The Seattle Seahawks begin their voluntary, rookie minicamp today with a 1:15 p.m. practice. They’ll go twice on Saturday and finish the weekend off with a final practice on Sunday. None of the practices are open to the public, but we will have regular reports on all of them.
With the 80-man roster pretty much filled, it’s hard not to tip your cap to Seahawks GM Tim Ruskell for the job he did during this 4-month period.
Ruskell appears to have filled all of the team’s needs and minimized the damage by not losing key players in free agency.
Here’s a quick run down.
Fixing a porous defense: Ruskell addressed a defense that ranked 30th overall last season by adding bulk up front in picking up free agent, defensive tackle Colin Cole and trading for versatile defensive lineman Cory Redding. He lost Pro Bowler Julian Peterson in the Detroit trade, but Seattle got younger at the position and brought in a talented player in drafting Aaron Curry.
He franchised linebacker Leroy Hill, then rescinded the tag after drafting Curry to speed up negotiations, risking losing Hill in the process, but ends up inking a six-year, $38 million deal with Hill six days later. With the cap flexibility Ruskell addresses the need for a bigger cornerback by signing Carolina Panther free agent Ken Lucas to a one-year, $2.3 million deal.
Jumpstarting an anemic offense: Seattle’s offense was just as awful, finishing 28th overall in the NFL an averaging just 18.4 points a contest. The biggest signing for the Seahawks was the free agent acquisition of former Cincinnati receiver T.J. Houshmandzadeh, which added stability to a receiving unit wrecked by injuries last season.
Seattle also provided an answer should offensive tackle Walter Jones not come back healthy from offeason knee surgery by re-signing Ray Willis to a two-year deal. Ruskell brought in blocking tight end John Owens to provide an extra body for the zone blocking scheme, along with adding fullback Justin Griffith, who played for offensive coordinator Greg Knapp in Atlanta and Oakland and knows the offensive scheme.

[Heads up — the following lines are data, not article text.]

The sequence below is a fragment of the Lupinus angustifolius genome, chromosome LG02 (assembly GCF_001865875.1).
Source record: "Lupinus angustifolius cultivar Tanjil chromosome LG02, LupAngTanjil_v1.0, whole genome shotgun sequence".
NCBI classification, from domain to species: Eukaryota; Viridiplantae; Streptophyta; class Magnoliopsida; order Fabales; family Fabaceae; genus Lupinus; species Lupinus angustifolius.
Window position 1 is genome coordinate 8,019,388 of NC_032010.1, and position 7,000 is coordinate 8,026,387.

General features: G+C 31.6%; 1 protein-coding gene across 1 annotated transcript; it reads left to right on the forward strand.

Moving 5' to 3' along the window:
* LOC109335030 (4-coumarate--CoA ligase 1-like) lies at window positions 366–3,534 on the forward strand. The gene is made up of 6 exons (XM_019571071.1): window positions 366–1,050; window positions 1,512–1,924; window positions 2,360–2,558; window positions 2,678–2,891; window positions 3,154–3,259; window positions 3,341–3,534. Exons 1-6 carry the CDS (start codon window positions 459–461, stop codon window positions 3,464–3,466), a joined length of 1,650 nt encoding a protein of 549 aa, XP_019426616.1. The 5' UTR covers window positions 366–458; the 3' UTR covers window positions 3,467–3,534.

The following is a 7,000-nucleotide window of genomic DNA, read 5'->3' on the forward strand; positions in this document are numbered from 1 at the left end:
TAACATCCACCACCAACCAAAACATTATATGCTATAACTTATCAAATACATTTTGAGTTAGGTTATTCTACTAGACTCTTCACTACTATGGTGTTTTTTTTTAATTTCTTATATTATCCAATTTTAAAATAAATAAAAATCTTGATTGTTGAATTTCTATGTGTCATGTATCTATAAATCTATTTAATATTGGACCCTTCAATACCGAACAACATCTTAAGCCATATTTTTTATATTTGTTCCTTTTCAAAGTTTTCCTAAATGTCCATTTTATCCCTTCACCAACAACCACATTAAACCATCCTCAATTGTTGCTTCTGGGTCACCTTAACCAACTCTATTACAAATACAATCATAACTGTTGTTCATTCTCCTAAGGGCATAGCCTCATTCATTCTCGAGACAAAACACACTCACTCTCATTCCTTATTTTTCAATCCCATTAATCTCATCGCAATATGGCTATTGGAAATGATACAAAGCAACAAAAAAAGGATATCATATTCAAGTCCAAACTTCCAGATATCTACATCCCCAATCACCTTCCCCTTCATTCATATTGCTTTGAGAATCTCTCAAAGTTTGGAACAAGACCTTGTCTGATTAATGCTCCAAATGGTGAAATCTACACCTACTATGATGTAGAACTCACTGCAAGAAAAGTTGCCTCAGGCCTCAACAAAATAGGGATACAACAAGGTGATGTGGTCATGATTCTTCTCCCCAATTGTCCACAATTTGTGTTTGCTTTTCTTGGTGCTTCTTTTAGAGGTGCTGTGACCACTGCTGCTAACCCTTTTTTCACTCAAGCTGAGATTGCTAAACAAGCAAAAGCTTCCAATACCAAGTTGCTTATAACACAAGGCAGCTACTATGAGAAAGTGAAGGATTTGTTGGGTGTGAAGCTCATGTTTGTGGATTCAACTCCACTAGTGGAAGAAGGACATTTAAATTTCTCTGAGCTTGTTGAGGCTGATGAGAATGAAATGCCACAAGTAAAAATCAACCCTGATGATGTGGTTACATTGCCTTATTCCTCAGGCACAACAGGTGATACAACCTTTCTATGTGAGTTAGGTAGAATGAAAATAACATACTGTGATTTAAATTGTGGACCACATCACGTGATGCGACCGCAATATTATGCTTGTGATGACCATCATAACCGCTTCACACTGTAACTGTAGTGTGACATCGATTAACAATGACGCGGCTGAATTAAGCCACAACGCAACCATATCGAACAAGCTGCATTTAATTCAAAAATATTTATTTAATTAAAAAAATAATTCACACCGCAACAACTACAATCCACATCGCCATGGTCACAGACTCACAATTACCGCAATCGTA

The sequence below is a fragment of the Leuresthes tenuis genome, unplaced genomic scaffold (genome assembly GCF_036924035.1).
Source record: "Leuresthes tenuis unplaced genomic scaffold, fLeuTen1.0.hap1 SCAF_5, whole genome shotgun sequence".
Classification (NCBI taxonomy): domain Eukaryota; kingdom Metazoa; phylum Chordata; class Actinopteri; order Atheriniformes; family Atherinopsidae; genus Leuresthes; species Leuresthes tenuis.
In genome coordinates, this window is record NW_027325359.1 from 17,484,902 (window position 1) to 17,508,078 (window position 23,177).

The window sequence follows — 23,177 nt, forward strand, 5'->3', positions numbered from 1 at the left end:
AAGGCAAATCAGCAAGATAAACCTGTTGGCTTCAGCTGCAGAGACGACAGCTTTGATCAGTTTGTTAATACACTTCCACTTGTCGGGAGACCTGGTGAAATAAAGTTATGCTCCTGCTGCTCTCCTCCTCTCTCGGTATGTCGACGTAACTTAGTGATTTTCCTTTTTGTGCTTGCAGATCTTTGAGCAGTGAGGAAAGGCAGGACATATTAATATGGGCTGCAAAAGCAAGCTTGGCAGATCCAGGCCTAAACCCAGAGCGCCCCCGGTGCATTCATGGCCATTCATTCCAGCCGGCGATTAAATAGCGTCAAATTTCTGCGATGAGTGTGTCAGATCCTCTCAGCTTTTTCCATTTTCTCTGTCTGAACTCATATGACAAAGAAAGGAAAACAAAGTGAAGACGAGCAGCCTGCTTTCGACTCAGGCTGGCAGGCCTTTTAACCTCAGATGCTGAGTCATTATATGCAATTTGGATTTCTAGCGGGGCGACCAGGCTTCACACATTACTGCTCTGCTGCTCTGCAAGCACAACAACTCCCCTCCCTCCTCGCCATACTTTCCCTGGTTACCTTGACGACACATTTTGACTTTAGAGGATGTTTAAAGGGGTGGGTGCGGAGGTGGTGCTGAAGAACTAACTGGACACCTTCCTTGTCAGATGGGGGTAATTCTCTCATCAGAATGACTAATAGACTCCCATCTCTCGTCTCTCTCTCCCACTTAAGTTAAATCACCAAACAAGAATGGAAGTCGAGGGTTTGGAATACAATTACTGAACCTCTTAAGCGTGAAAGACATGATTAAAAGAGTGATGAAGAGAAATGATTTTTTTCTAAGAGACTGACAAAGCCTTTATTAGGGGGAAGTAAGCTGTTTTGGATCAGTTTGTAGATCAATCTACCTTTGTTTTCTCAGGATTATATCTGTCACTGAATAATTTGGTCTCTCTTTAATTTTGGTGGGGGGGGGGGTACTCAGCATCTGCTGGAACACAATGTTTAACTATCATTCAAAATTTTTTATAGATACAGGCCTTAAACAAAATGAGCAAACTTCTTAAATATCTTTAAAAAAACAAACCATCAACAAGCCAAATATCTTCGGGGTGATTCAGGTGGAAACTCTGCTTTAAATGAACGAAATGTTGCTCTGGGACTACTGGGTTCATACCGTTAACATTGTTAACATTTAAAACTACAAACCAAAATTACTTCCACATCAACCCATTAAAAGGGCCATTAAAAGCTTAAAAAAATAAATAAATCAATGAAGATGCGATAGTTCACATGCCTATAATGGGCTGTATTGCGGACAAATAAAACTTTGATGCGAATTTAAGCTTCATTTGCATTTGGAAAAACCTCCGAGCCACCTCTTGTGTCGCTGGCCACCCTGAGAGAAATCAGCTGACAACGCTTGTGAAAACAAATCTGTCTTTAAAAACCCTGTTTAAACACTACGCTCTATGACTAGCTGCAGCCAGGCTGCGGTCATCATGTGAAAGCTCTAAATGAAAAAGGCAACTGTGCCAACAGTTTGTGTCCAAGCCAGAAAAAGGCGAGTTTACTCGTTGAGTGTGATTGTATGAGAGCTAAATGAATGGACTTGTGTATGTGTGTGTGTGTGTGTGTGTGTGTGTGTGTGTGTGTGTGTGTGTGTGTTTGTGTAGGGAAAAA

Through the draft, Seattle added speed at receiver with Penn State’s Deon Butler, and added depth and a versatile lineman to replace the departed Floyd "Pork Chop" Womack’s role with Oregon’s Max Unger in the second round.
Bonus pick: And Seattle also got a first-round draft pick for 2010 in case they should want to pursue a franchise quarterback to groom for the eventual replacement of Matt Hasselbeck by trading their second round pick this year for Denver’s first round pick next season. The Seahawks essentially gave up third and fourth round picks this year for a first round pick next season.
The Seahawks lost Womack, Maurice Morris, Rocky Bernard, Will Heller, Howard Green, Bobby Engram, Leonard Weaver through free agency and Peterson through trade, but Ruskell did a nice job of plugging up the holes and adding depth over the entire roster.
It would appear that Ruskell’s job is done for now, and it’s now Mora’s job to mold the roster into shape and get them ready for the upcoming season.
Seattlepi.com’s Greg Johns gives Ruskell an "A" for his offseason moves. How do you think Ruskell rates? Let me know in the comments section.
NFL.com follows Curry through the draft process, including his arrival in Seattle.
NFL.com also hands out grades for the NFC West.
ESPN’s Mike Sando says the last time Ruskell gambled like he did with the Hill situation, he lost Steve Hutchinson to Minnesota.
Michael Seffes of Seahawks Addicts provides a Mora interview from 710 ESPN radio, quoting Mora talking about how the linebackers will be used. We talked about this earlier. Hill will stay at weakside, outside linebacker and Curry will play strongside, outside linebacker and line up over the tight end. The Seahawks hope to keep the linebackers clean and allow them to run to the ball with improved defensive line play up front.
John Morgan at Field Gulls says the importance of maximizing Hill’s value is getting the most out of him as a blitzing linebacker.
Curry does not make Don Banks of Sports Illustrated’s list of rookies who will make the most impact in 2010.